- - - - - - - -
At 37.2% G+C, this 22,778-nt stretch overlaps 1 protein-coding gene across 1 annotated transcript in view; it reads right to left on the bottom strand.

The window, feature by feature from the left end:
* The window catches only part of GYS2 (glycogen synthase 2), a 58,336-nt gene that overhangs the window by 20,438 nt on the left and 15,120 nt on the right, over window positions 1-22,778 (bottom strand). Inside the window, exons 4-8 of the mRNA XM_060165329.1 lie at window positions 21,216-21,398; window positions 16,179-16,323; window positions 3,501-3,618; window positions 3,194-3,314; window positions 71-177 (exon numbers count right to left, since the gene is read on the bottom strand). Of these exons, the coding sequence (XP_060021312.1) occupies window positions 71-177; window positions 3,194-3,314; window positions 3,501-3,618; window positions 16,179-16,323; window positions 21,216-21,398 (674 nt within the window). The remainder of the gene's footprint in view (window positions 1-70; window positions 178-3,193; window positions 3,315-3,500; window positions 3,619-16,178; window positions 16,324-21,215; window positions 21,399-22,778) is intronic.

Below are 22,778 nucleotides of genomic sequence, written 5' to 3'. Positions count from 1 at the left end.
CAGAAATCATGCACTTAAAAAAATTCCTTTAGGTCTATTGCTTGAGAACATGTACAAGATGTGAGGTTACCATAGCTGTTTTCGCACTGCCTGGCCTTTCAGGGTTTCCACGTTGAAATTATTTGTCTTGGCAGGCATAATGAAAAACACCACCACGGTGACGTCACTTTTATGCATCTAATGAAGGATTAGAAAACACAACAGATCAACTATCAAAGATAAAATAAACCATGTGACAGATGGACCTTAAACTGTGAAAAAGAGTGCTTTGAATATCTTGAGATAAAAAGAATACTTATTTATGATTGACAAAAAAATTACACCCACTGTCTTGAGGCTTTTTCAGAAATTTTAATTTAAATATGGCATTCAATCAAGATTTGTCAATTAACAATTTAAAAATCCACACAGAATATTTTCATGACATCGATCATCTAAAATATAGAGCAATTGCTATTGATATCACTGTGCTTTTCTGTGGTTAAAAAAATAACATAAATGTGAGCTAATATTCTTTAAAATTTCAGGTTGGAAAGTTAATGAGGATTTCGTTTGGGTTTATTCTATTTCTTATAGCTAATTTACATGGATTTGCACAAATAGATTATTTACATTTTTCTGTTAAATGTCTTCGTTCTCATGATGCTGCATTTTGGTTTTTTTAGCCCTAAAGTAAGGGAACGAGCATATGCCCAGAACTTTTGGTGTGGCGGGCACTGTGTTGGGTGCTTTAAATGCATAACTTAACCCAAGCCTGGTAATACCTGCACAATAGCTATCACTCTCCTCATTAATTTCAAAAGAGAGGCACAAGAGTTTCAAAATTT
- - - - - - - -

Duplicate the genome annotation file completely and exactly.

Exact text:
At 37.2% G+C, this 22,778-nt stretch overlaps 1 protein-coding gene across 1 annotated transcript in view; it reads right to left on the bottom strand.

The window, feature by feature from the left end:
* The window catches only part of GYS2 (glycogen synthase 2), a 58,336-nt gene that overhangs the window by 20,438 nt on the left and 15,120 nt on the right, over window positions 1-22,778 (bottom strand). Inside the window, exons 4-8 of the mRNA XM_060165329.1 lie at window positions 21,216-21,398; window positions 16,179-16,323; window positions 3,501-3,618; window positions 3,194-3,314; window positions 71-177 (exon numbers count right to left, since the gene is read on the bottom strand). Of these exons, the coding sequence (XP_060021312.1) occupies window positions 71-177; window positions 3,194-3,314; window positions 3,501-3,618; window positions 16,179-16,323; window positions 21,216-21,398 (674 nt within the window). The remainder of the gene's footprint in view (window positions 1-70; window positions 178-3,193; window positions 3,315-3,500; window positions 3,619-16,178; window positions 16,324-21,215; window positions 21,399-22,778) is intronic.

Below are 22,778 nucleotides of genomic sequence, written 5' to 3'. Positions count from 1 at the left end.
CAGAAATCATGCACTTAAAAAAATTCCTTTAGGTCTATTGCTTGAGAACATGTACAAGATGTGAGGTTACCATAGCTGTTTTCGCACTGCCTGGCCTTTCAGGGTTTCCACGTTGAAATTATTTGTCTTGGCAGGCATAATGAAAAACACCACCACGGTGACGTCACTTTTATGCATCTAATGAAGGATTAGAAAACACAACAGATCAACTATCAAAGATAAAATAAACCATGTGACAGATGGACCTTAAACTGTGAAAAAGAGTGCTTTGAATATCTTGAGATAAAAAGAATACTTATTTATGATTGACAAAAAAATTACACCCACTGTCTTGAGGCTTTTTCAGAAATTTTAATTTAAATATGGCATTCAATCAAGATTTGTCAATTAACAATTTAAAAATCCACACAGAATATTTTCATGACATCGATCATCTAAAATATAGAGCAATTGCTATTGATATCACTGTGCTTTTCTGTGGTTAAAAAAATAACATAAATGTGAGCTAATATTCTTTAAAATTTCAGGTTGGAAAGTTAATGAGGATTTCGTTTGGGTTTATTCTATTTCTTATAGCTAATTTACATGGATTTGCACAAATAGATTATTTACATTTTTCTGTTAAATGTCTTCGTTCTCATGATGCTGCATTTTGGTTTTTTTAGCCCTAAAGTAAGGGAACGAGCATATGCCCAGAACTTTTGGTGTGGCGGGCACTGTGTTGGGTGCTTTAAATGCATAACTTAACCCAAGCCTGGTAATACCTGCACAATAGCTATCACTCTCCTCATTAATTTCAAAAGAGAGGCACAAGAGTTTCAAAATTT